Jupiter's Great Red Spot could be the mystery source of energy heating the planet's upper atmosphere. The upper atmosphere above the huge anticyclonic storm is hundreds of degrees hotter than anywhere else on the planet, scientists have discovered, indicating it could be involved in Jupiter's baffling "energy crisis".

The Sun provides heat to Earth's atmosphere, heating up areas 250 miles above its surface. Despite being five times further away from the Sun, Jupiter's upper atmosphere is comparable to that of Earth. The source of the energy providing this heat is a mystery and attempts to explain it have been unsuccessful.

In a study published in the journal Nature, researchers from the University of Boston in the US and the UK's University of Leicester observed the planet using infra-red light to look at the temperatures above the Great Red Spot.

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Jupiter's Great Red Spot Viewed by Voyager INASA's Goddard Space Flight Center

"With solar heating from above ruled out, we designed observations to map the heat distribution over the entire planet in search for any temperature anomalies that might yield clues as to where the energy is coming from," said James O'Donoghue, lead author of the study.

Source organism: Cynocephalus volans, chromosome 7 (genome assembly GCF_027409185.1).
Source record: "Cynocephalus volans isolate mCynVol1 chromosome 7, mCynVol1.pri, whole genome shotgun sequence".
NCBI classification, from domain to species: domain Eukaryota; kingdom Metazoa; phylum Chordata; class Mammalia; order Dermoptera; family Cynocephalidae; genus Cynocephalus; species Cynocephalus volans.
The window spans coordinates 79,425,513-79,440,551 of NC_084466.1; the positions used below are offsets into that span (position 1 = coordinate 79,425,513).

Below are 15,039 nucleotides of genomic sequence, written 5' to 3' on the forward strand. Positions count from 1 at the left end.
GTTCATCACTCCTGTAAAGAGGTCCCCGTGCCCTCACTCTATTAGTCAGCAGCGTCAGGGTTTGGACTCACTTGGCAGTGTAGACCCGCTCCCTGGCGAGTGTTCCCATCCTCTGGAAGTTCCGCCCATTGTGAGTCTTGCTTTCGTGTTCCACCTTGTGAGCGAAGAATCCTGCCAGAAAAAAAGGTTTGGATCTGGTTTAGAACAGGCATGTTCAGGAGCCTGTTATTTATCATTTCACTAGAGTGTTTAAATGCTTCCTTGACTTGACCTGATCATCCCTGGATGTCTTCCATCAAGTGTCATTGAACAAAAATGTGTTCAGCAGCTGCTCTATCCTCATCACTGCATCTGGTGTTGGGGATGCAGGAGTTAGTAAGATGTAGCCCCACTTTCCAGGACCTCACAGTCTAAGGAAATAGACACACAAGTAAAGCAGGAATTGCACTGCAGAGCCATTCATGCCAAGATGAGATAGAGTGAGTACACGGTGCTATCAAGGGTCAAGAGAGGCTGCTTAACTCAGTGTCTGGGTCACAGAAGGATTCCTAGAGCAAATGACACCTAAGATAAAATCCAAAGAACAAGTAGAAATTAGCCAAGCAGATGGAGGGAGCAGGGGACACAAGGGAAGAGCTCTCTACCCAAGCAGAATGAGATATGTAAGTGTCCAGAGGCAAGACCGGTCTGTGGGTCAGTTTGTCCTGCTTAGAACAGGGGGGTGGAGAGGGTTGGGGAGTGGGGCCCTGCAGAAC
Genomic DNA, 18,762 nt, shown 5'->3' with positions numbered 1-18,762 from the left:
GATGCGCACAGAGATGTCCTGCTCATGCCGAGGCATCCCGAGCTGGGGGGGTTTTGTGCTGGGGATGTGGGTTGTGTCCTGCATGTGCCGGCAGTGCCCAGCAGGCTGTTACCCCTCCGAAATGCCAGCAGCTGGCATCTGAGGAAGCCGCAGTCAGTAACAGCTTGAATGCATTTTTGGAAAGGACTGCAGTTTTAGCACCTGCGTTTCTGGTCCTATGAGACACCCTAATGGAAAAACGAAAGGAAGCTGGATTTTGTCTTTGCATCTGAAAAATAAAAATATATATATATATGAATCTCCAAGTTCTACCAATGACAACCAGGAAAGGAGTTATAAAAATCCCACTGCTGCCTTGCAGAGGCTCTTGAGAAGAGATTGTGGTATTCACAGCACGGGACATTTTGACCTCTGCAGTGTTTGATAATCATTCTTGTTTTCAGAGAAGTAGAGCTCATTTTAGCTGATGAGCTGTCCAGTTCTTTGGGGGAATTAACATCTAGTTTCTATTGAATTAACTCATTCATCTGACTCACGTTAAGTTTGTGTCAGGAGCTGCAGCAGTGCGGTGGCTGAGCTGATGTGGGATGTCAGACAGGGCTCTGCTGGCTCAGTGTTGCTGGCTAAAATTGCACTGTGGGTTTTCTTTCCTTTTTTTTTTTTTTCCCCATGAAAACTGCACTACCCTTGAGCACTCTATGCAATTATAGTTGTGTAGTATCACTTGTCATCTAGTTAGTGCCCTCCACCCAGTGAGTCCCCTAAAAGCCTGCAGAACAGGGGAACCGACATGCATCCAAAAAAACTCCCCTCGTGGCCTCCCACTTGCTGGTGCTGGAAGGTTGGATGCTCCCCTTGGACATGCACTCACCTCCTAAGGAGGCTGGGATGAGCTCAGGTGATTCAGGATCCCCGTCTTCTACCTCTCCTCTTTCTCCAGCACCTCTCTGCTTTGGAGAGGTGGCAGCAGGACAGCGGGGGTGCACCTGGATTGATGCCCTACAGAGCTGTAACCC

Their findings showed a huge temperature spike just above the storm – the largest in the solar system – leading them to suppose it could be involved in the unusually warm atmosphere: "This direct observation of a localised source of heating provides strong evidence for coupling between the lower and upper atmosphere," the team wrote.

"We could see almost immediately that our maximum temperatures at high altitudes were above the Great Red Spot far below – a weird coincidence or a major clue?" O'Donoghue added.

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Jupiter and its moons Io and GanymedeNASA/Damian Peach

Luke Moore, co-author of the study, said the Great Red Spot was always a "terrific source of energy" that could potentially heat Jupiter's upper atmosphere, but researchers had no evidence to show what effect it had on temperatures at higher altitudes. The team said the heating is probably caused by "upwardly propagating acoustic or gravity waves".

O'Donoghue said: "Energy transfer to the upper atmosphere from below has been simulated for planetary atmospheres, but not yet backed up by observations. The extremely high temperatures observed above the storm appear to be the 'smoking gun' of this energy transfer, indicating that planet-wide heating is a plausible explanation for the 'energy crisis.' "